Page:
…three scenarios could lead us to initiate a status review and analysis of threats to determine if relisting was warranted: (1) If the wolf population in Idaho, Montana, or Wyoming fell below the minimum NRM wolf population recovery level of 10 breeding pairs and 100 wolves at the end of any one year; (2) if the portion of the wolf population in Montana, Idaho, or Wyoming falls below 15 breeding pairs or 150 wolves at the end of the year in any one of those States for 3 consecutive years; or (3) if a change in State law or management objectives would significantly increase the threat to the wolf population.

-US Fish and Wildlife Service, Wolf Delisting Rule

So, what’s the current status?

Numerous petitions and lawsuits are ongoing from actions taken by both the Montana and Idaho Legislatures. And in August of 2021, ICL joined with the Endangered Species Coalition to call upon the U.S. Fish and Wildlife Service to review the status of wolves in Idaho and Montana.

In September, the U.S. Fish and Wildlife Service agreed to review the status of wolves to determine whether relisting is warranted. Separately, the Center for Biological Diversity and others submitted a petition to relist wolves under the Endangered Species Act. And in December, Earthjustice sued the State of Idaho on behalf of the Humane Society of the US, International Wildlife Coexistence Network, and others to limit trapping in grizzly bears and lynx habitat.

While conservation groups were often critical of the State of Idaho’s post-delisting management of wolves, the Idaho Legislature’s actions violated any “uneasy truce” that had developed. Since wolves were delisted in 2011, many hoped that the embers of the wolf debate would die down. Collaborative efforts focused on avoiding conflicts and habitat restoration that would benefit multiple species.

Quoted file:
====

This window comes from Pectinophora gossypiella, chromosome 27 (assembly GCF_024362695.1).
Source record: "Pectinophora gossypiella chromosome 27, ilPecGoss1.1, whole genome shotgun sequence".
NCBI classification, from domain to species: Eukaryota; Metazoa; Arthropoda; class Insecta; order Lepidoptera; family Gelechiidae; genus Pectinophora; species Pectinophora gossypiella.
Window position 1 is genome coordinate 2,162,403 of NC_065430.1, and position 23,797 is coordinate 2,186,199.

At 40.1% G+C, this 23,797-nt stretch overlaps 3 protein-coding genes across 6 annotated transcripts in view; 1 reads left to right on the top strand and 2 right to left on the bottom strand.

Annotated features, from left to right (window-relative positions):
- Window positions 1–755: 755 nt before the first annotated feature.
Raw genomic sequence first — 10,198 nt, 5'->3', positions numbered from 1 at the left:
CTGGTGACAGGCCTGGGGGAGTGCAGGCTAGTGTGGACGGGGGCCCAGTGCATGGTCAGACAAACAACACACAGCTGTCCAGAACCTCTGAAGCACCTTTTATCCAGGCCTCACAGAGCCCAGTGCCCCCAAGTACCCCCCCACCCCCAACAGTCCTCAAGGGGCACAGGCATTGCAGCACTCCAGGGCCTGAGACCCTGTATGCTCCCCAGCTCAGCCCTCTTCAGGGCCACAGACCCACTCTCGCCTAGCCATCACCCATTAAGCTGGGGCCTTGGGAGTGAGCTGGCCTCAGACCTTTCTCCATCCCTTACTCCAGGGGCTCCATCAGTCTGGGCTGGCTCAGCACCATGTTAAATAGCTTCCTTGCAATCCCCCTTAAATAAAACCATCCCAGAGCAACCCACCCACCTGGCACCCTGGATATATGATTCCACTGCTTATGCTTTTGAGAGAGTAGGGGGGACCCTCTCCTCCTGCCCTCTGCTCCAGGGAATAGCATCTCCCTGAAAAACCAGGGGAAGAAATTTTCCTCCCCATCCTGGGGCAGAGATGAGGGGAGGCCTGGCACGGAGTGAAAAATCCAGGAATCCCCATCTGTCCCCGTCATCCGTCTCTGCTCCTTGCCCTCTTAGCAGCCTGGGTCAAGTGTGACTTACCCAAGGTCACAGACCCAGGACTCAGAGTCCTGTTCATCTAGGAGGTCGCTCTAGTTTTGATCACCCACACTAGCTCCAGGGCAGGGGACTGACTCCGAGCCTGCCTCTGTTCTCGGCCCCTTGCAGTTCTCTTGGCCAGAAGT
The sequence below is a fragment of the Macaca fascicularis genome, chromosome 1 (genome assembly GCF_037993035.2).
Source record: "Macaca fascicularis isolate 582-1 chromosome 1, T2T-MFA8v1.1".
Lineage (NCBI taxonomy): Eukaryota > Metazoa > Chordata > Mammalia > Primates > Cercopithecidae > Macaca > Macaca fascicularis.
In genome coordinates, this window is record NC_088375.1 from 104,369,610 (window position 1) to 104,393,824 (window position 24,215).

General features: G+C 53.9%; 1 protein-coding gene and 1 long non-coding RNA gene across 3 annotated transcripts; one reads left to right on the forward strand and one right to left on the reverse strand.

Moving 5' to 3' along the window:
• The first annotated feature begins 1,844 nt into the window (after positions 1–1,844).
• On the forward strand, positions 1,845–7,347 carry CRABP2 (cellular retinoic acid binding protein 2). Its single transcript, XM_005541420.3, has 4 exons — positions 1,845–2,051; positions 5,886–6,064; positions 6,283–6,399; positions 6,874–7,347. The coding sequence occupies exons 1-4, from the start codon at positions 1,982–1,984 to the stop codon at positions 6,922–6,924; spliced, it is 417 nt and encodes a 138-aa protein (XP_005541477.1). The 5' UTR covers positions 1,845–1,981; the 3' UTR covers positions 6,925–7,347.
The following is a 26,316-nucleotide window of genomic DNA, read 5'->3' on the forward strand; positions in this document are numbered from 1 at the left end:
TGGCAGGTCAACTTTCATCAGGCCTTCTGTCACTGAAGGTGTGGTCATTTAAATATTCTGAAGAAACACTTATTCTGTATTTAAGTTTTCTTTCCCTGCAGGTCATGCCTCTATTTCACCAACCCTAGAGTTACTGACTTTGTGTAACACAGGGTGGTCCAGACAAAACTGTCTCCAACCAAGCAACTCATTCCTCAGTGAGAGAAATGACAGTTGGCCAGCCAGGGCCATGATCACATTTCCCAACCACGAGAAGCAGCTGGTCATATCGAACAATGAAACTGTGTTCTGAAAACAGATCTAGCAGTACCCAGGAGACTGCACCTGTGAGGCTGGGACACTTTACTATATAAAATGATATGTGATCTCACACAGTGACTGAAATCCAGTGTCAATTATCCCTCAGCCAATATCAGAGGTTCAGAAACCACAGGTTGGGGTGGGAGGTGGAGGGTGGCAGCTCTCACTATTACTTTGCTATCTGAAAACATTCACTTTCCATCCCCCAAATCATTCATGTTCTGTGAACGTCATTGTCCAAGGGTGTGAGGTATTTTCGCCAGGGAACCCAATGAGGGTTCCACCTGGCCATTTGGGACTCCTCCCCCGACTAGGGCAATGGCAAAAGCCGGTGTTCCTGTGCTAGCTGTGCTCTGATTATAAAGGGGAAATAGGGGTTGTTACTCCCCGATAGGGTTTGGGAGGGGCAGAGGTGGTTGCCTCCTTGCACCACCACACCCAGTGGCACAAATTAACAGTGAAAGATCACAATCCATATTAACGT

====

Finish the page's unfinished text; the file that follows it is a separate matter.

But recent actions threaten to drag us back into the wolf wars, and it’s possible we’ll see renewed efforts in the upcoming legislative session. Last year, House Majority Leader Mike Moyle said, “This bill isn’t the end-all for the wolf problems, just a starting point,” promising more legislation in the new year.

In our testimony last year, we testified that the bill would have unintended consequences and could lead to the relisting of wolves under the Endangered Species Act, and that there are opportunities to find common ground, manage, and mitigate wolf conflicts, while allowing wolves to play their essential ecological role. Our concerns fell on deaf ears.

Instead of solely spotlighting conflicts with wolves, we should be highlighting success stories such as the Wood River Wolf Project, which has successfully minimized wolf-livestock conflicts and the availability of additional funds for non-lethal approaches. Working collaboratively with diverse interests, listening to each other, agreeing on common facts, and working to find common ground is the best way we can move beyond the wolf wars.

In the meantime, we encourage you to join with us in respectfully reminding your local Idaho Fish and Game Commissioner that you value wolves on the landscape and science-based management of this important, albeit controversial species.